Official objections aside, there is considerable positive evidence for the spread of church music among the German Jesuits. To cite only a few examples, a document from the Jesuit curia archive in Rome (c.1586) urged general caution with respect to church music in the Rhenish province, but also described the routine inclusion of motets as substitutes for various items of the Mass proper and to accompany the elevation. Vespers, too, was decorated with a combination of chant, falsobordone, and polyphony, with motets performed at the end of the office.20 In Cologne, one of the largest colleges of the province, there is considerable evidence for routine church music as well as more sumptuous ensembles for major feasts and occasions, particularly after the completion of the new church of St. Mariae Himmelfahrt in 1629.21 To the south in Munich, the Society’s musical life was greatly enriched by the Bavarian Wittelsbachs, who donated their massive new church of St. Michael (1597) and encouraged musical collaborations with the court chapel; it is little surprise that the music of Orlando di Lasso (1530/32–94) is well represented in the church’s extant choirbooks.22 The boys of the Jesuits’ so-called Domus Gregoriana, founded for poor students by Duke Albrecht V (r.1550–79) in 1574, increasingly asserted themselves as a musical ensemble during this period, and increasingly enjoyed systematic instruction in both singing and musical instruments.23 Between roughly 1591 and 1616 the Munich Jesuits enjoyed a dedicated music director in the Silesian native Georg Victorinus (d.1632), who compiled and published three grand anthologies of sacred music in a highly modern cast: the litanies of the Thesaurus litaniarum (Munich, 1596), and the Latin-texted sacred concertos of the Siren coelestis (Munich, 1616) and Philomela coelestis (Munich, 1624).24 Whether drawn from these anthologies or not, sacred concertos were heard at Munich by 1633, the year that the congregation of the Upper German province issued a memorandum explicitly allowing their use as long as they were suited to devotion and shunned “vain” or “secular” features.25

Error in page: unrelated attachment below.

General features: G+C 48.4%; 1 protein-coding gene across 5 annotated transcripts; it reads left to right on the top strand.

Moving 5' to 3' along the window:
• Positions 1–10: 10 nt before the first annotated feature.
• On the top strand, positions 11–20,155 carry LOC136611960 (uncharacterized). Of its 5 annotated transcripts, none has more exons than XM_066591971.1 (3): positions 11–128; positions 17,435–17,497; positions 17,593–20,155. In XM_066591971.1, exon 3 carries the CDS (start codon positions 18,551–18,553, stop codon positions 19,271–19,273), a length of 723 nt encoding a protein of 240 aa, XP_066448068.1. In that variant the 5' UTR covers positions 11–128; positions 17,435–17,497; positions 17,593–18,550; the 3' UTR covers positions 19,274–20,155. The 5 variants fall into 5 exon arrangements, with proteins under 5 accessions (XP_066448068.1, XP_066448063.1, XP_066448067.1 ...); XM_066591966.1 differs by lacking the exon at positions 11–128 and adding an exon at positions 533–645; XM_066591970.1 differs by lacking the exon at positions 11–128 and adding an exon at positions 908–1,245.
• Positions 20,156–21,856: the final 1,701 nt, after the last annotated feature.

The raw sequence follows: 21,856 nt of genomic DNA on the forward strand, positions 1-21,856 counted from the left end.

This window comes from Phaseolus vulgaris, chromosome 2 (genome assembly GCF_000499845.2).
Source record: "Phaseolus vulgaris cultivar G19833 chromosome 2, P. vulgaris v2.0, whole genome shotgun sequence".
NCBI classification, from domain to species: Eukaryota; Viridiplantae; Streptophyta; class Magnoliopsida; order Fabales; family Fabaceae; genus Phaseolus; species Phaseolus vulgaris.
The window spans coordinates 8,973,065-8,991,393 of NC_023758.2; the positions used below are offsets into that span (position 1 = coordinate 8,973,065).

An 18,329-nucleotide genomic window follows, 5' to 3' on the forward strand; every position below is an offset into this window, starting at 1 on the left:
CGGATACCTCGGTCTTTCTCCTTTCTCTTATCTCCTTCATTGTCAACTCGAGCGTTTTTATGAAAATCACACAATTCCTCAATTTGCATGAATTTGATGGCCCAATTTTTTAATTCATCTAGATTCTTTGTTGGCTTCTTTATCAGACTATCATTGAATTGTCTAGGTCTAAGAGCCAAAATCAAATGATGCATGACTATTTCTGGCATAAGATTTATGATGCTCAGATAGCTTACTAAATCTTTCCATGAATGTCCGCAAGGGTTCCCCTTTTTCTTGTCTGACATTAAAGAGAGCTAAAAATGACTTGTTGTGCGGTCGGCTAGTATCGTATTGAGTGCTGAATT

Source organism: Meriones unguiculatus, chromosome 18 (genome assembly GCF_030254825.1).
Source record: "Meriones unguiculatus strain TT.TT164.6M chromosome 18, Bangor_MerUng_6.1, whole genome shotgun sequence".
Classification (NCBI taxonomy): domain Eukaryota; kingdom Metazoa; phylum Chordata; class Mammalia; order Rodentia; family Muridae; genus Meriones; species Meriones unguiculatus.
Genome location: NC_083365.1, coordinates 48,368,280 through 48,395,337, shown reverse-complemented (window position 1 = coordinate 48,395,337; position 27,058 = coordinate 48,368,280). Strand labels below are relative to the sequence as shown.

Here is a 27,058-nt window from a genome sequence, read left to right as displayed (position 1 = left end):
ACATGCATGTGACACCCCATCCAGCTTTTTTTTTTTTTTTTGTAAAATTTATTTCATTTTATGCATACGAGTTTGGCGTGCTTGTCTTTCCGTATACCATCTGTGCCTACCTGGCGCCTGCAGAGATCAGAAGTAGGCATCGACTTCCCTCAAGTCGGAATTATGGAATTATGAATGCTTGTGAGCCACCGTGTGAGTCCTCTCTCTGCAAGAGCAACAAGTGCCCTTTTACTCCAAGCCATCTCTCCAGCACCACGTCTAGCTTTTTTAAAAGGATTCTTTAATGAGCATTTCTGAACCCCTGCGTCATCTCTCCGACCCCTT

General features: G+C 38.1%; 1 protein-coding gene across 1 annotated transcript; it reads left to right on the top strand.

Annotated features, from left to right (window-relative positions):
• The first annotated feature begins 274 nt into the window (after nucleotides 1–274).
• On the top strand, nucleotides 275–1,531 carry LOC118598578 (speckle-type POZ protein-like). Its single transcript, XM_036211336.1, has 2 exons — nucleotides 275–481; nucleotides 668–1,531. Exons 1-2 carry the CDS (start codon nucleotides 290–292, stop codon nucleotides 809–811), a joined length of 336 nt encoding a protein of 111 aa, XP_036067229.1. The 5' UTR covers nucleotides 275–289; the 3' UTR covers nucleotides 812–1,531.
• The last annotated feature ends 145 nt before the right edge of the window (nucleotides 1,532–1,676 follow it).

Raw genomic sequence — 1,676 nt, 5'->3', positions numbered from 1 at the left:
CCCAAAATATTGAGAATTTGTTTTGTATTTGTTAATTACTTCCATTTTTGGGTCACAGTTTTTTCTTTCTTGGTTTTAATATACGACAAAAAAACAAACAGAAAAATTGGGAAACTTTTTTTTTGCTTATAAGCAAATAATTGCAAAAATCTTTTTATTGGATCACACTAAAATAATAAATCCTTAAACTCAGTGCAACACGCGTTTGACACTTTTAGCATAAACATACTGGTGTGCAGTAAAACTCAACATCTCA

The introduction of concerted music with thoroughbass and greater vocal virtuosity did indeed lead to concerns that overtly secular, theatrical styles would overwhelm the traditional gravity of liturgical music.26 Jeremias Drexel (1581–1638), the long-serving court preacher to Elector Maximilian I of Bavaria (r.1597–1651), wrote in his Rhetorica caelestis (1636) that “now a new species of singing is dominant in the temples, but it is showy, curtailed, dance-like, very little religious, indeed, but more suitable for theatre or dance than for the temple.” Drexel rejected the moderns, urging his readers to “let at least something of the old religiosity of sacred music be revived […]. Let the music of the temples be of the kind which does not confuse prayer but arouses and kindles it.”27 Georg Wittweiler (1556–1633), the author of the Catholisch Haußbuch (Catholic house-book, 1631), echoed these concerns with “secular, frivolous melodies” and warns against those “who will never stop with their pipes and trombones.” At the same time, however, he insisted that sacred music, in principle, was to God’s glory, moved souls to devotion, helped to pass the time in pious thoughts, and was a proclamation of true faith. “One abides in the divine service far more easily and readily,” he writes, “when lovely song is heard, as may be seen in many other places. Drivers and travellers pass their time through the fields with song, and even for children in the cradle, singing makes the time pass more pleasantly.”28 For Wittweiler and his contemporaries, the presence and edificatory potential of church music in the German provinces was taken as a given, even if it still required discipline and regulation.